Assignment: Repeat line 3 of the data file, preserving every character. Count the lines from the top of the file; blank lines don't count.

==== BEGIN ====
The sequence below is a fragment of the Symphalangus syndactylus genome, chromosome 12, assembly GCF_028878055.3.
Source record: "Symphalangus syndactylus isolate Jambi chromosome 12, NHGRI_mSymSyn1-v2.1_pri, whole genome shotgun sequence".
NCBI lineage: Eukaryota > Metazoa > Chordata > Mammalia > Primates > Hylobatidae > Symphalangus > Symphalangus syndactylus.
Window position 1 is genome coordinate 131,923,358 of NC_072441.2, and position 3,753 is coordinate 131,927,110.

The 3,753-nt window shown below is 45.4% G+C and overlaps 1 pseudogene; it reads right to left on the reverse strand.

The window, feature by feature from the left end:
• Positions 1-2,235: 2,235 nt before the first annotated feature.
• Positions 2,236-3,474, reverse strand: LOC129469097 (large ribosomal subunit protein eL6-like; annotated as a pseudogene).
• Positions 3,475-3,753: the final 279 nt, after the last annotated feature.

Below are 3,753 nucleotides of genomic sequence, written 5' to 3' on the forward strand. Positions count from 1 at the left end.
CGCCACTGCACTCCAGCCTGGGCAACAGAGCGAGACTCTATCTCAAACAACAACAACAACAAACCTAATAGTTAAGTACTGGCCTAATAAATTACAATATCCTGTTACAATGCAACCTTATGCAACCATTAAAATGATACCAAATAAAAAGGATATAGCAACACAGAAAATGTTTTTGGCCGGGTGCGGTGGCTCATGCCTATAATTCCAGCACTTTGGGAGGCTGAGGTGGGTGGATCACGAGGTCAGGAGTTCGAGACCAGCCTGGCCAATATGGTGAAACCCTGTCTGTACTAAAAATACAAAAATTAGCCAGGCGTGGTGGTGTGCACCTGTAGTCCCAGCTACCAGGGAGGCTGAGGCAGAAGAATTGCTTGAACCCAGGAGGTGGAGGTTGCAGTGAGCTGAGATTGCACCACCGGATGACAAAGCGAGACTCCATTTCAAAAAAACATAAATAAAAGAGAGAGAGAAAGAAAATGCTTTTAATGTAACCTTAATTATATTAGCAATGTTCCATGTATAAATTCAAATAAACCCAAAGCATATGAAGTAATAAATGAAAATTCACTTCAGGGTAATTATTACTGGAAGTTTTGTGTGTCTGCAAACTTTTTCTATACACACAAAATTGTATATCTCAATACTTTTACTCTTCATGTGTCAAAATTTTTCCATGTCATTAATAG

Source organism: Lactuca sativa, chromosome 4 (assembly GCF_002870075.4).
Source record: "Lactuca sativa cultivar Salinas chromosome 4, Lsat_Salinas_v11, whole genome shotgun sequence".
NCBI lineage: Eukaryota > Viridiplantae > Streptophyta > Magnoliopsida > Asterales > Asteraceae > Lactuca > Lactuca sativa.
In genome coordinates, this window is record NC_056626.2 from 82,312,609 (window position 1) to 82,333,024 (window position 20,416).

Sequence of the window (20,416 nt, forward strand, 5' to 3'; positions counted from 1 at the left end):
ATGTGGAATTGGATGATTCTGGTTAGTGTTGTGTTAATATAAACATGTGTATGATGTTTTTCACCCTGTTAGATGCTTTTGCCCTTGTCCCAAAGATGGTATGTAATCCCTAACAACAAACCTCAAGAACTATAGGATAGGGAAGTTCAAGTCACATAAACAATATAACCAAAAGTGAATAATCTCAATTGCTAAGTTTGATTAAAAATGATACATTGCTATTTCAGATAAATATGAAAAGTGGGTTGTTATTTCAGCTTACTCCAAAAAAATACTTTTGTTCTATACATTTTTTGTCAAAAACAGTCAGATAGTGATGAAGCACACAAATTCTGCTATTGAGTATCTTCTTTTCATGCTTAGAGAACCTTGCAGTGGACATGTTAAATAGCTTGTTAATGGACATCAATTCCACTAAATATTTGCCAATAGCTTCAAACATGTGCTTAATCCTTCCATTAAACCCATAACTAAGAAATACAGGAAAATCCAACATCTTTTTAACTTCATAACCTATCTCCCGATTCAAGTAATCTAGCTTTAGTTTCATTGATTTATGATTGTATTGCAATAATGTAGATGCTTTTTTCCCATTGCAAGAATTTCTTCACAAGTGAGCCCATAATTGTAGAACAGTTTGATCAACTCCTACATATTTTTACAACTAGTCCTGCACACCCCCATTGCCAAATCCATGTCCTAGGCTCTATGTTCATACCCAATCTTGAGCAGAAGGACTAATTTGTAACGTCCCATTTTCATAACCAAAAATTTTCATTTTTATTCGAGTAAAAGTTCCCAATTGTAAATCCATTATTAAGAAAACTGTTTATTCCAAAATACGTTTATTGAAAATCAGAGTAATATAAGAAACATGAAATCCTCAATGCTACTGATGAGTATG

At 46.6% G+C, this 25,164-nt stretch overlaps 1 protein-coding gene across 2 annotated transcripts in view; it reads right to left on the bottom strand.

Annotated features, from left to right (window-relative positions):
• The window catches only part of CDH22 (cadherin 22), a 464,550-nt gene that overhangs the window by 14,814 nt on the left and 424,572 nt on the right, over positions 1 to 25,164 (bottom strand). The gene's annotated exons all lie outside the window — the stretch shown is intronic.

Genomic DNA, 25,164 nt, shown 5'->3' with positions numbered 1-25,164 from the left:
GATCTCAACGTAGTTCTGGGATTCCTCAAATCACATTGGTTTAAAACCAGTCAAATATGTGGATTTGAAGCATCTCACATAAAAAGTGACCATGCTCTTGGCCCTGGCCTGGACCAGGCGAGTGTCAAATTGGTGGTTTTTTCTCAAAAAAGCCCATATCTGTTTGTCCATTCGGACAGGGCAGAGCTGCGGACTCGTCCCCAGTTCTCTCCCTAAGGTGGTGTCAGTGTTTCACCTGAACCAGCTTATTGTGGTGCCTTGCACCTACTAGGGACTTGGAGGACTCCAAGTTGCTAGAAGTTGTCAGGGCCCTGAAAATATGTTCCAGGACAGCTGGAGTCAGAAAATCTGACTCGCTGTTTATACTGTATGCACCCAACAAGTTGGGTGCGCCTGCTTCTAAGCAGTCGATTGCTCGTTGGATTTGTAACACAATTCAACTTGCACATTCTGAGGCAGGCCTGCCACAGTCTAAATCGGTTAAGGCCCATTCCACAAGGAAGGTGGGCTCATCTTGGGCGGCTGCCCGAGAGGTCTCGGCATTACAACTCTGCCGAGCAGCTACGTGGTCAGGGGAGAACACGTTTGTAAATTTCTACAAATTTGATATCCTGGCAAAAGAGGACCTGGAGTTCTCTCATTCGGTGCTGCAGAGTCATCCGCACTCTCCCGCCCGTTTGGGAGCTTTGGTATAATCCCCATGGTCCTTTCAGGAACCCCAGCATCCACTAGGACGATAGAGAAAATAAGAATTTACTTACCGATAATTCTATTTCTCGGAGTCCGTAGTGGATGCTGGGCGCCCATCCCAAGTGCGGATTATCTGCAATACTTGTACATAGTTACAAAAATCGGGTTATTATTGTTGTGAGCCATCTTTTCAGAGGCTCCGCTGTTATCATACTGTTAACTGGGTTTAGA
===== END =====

NCBI lineage: Eukaryota > Metazoa > Chordata > Mammalia > Primates > Hylobatidae > Symphalangus > Symphalangus syndactylus.